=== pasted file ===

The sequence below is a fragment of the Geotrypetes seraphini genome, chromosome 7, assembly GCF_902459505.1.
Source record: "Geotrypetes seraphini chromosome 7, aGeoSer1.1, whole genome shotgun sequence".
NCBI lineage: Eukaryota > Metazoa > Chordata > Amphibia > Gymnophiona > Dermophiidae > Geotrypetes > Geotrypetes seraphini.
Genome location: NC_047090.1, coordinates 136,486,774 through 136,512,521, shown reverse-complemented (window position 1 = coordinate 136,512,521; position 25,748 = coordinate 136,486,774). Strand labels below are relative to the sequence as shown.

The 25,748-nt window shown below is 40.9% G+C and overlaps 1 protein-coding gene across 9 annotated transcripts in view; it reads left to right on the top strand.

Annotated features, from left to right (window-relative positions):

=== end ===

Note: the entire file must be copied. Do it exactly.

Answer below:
The sequence below is a fragment of the Geotrypetes seraphini genome, chromosome 7, assembly GCF_902459505.1.
Source record: "Geotrypetes seraphini chromosome 7, aGeoSer1.1, whole genome shotgun sequence".
NCBI lineage: Eukaryota > Metazoa > Chordata > Amphibia > Gymnophiona > Dermophiidae > Geotrypetes > Geotrypetes seraphini.
Genome location: NC_047090.1, coordinates 136,486,774 through 136,512,521, shown reverse-complemented (window position 1 = coordinate 136,512,521; position 25,748 = coordinate 136,486,774). Strand labels below are relative to the sequence as shown.

The 25,748-nt window shown below is 40.9% G+C and overlaps 1 protein-coding gene across 9 annotated transcripts in view; it reads left to right on the top strand.

Annotated features, from left to right (window-relative positions):